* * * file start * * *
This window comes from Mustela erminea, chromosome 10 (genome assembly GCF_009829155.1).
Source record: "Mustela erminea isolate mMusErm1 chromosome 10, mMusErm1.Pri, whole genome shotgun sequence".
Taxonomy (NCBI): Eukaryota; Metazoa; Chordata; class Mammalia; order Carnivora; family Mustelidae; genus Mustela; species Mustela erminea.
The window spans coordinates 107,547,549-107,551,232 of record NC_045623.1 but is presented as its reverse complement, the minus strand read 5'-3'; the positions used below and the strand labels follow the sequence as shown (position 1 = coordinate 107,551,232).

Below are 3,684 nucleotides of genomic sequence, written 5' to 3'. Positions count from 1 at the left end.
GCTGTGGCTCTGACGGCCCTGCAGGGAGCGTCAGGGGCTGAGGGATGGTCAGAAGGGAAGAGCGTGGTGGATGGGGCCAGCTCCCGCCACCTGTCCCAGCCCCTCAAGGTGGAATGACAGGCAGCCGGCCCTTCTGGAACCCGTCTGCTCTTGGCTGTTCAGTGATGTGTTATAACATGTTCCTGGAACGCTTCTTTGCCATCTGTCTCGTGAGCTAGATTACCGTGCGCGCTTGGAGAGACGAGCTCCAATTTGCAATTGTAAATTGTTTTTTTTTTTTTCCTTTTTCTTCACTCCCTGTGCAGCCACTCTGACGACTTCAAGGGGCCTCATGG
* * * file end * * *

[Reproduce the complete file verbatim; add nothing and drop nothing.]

This window comes from Mustela erminea, chromosome 10 (genome assembly GCF_009829155.1).
Source record: "Mustela erminea isolate mMusErm1 chromosome 10, mMusErm1.Pri, whole genome shotgun sequence".
Taxonomy (NCBI): Eukaryota; Metazoa; Chordata; class Mammalia; order Carnivora; family Mustelidae; genus Mustela; species Mustela erminea.
The window spans coordinates 107,547,549-107,551,232 of record NC_045623.1 but is presented as its reverse complement, the minus strand read 5'-3'; the positions used below and the strand labels follow the sequence as shown (position 1 = coordinate 107,551,232).

Below are 3,684 nucleotides of genomic sequence, written 5' to 3'. Positions count from 1 at the left end.
GCTGTGGCTCTGACGGCCCTGCAGGGAGCGTCAGGGGCTGAGGGATGGTCAGAAGGGAAGAGCGTGGTGGATGGGGCCAGCTCCCGCCACCTGTCCCAGCCCCTCAAGGTGGAATGACAGGCAGCCGGCCCTTCTGGAACCCGTCTGCTCTTGGCTGTTCAGTGATGTGTTATAACATGTTCCTGGAACGCTTCTTTGCCATCTGTCTCGTGAGCTAGATTACCGTGCGCGCTTGGAGAGACGAGCTCCAATTTGCAATTGTAAATTGTTTTTTTTTTTTTCCTTTTTCTTCACTCCCTGTGCAGCCACTCTGACGACTTCAAGGGGCCTCATGG